Posted on: June 25, 2020 at 8:56 pm

If there’s one thing that a lot of parents have in common, it’s that they love taking pictures of their children. Their cameras are constantly at the ready to capture all of the candid moments that our kids experience throughout their childhood, so they can have memories to look back on when they’re grown and gone.

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While having photos of your kids is wonderful, there’s one thing that often gets left out- photos of you. Moms everywhere are starting to realize that they’re missing photos of themselves with their children, and now they’re calling on their significant others for help.

Read: I Raised 2 Successful CEOs and a Doctor—Here’s One of the Biggest Mistakes I See Parents Making

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Dads, take more pictures of mom

Mom and blogger Sophie Cachia posted a candid photo of herself with her son that was taken by her husband on her Instagram page with the following caption:

“Dear Men, Take the photo. Take the god damn photo. We spend days capturing beautiful moments of you and the kids. So whenever you see one of us with our babies, a beautiful candid moment, take the bloody god damn photo.” [1]

She argues that mom is behind the camera so often that she can often be left out of family memories completely. Her post received an overwhelming amount of support from other mothers who have the same problem.

Another similar request was made via a Facebook post by motivational speaker and author Kayln Maree Schimpf, who urged men to take photos of their wives while they have the chance. Her post, which has now gone viral, asks men to take the photo regardless of what she looks like, or even if she tells you no.

“You may not think about it often, or at all honestly. But how many photos does she capture of you, of your family and of your life you’ve built. But when she is gone, those photos won’t show your children the woman who was behind the camera,” she continued [2].

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Schimpf urges women (and their significant others behind the camera) not to worry about whether or not they’re looking their best- whether their hair is messy, they have no makeup on, or they’re wearing a dirty old t-shirt. She points out that one day, when mom is gone, her children will not care about those things. They will only care about having those memories to look back on [2].

Read: Parental Burnout: Moms Need Equality In Raising Children, Self-Care, and Most Importantly, Massages

It Doesn’t Have to be Perfect

Cindy Gatewood also spoke up in a blog post for Motherly requesting that dads pull out their phones more frequently to capture candid moments between his wife and his children:

“I looked through my phone the other day and realized I have tons of pictures of my husband playing with our kids, but we don’t have many of ME with the kids. And it’s totally my fault. I’m either always behind the camera, or never want him take a candid picture of me.” [3]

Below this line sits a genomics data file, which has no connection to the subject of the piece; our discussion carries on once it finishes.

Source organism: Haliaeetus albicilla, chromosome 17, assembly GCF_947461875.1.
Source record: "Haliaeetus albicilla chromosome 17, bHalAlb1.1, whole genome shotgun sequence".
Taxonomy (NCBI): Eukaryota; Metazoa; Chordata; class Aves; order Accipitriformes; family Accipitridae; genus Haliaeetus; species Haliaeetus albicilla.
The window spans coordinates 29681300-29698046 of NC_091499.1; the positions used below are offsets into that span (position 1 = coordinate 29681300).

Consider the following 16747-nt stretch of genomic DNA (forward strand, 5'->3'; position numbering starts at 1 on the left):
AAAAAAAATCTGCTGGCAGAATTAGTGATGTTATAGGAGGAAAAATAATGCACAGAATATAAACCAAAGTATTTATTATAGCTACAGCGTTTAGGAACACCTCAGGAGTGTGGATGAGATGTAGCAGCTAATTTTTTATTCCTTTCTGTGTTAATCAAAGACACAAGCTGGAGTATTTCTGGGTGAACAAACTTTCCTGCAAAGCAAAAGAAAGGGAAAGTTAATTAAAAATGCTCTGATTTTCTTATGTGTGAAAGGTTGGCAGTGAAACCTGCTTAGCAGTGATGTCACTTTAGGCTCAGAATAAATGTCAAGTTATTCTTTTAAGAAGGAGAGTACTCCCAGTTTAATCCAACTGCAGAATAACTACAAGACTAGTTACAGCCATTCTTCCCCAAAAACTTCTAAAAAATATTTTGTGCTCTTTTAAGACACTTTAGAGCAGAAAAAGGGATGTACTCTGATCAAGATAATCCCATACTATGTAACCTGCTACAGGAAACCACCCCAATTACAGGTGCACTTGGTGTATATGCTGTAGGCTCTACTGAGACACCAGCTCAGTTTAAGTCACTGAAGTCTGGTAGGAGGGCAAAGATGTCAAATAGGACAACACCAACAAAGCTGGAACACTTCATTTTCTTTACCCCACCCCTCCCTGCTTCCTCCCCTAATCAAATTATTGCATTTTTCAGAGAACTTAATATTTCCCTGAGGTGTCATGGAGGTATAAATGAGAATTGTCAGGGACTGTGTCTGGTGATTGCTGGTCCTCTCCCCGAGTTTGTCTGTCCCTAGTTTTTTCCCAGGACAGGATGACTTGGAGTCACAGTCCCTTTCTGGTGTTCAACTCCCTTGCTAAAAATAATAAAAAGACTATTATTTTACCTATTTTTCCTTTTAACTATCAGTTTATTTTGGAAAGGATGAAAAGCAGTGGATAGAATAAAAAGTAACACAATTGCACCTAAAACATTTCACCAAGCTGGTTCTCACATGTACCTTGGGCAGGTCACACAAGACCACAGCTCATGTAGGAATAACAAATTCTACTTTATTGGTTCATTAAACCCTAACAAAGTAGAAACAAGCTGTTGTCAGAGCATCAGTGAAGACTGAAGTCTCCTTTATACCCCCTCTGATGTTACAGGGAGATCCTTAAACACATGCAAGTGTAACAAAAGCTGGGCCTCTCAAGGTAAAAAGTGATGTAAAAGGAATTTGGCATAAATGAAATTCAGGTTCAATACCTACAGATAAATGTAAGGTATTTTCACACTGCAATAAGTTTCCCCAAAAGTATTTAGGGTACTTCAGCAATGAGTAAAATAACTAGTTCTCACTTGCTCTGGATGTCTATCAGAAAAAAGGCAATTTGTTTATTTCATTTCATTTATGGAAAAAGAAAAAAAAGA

She emphasised that too often women are concerned about the photo looking perfect. They have to have makeup on, the house has to be clean, or they have to be wearing a nice outfit, because of what she calls the “social media mentality”. 

We always assume that every picture we take has to be uploaded to Facebook or Instagram, where everyone will see it, but Gatewood points out that this does not have to be the case. Photos don’t have to be put on display, but they will be precious memories for the children one day when their mother is no longer with them.

“Take the pictures to show them the love she had for them. Take the pictures so they can always remember how silly she was. Take the pictures so they can see how beautiful she was. It doesn’t matter if she’s in her pajamas and on day four of dry shampoo, please, take the picture.” [3]

Take Photos of Dad, Too

Melissa Willets realised upon reading Schimpf’s post that not only does she not have many photos of herself with her kids, but neither does her husband- most of the photos are of the kids only.

While it’s wonderful to capture your children enjoying their childhood- to freeze those moments in time- it’ll be more valuable to them one day to have photos of their parents and not just of themselves.

Each of these posts, by Cachia, Schimpf, and Gatewood, are great reminders that in a time when everyone always has a camera in their pocket, too often we forget to capture the little moments. The messy moments. The non-curated, unposed, joyful moments in life that we will hold dear one day when our families are no longer together in the same way.

So moms, don’t be afraid to have your photo taken. Don’t worry about getting the perfect angle, or just the right setting, or having the right makeup on. When you and your kids look back on it one day, none of that will matter, but what will matter is the memory that you’ve captured that can be cherished for years to come.

Keep Reading: Moms, Here’s A Reminder You’ll Always Be ‘Home Base’ For Your Boys

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Brittany Hambleton
Team Writer
Brittany is a freelance writer and editor with a Bachelor of Science in Foods and Nutrition and a writer’s certificate from the University of Western Ontario. She enjoyed a stint as a personal trainer and is an avid runner. Brittany loves to combine running and traveling, and has run numerous races across North America and Europe. She also loves chocolate more than anything else… the darker, the better!

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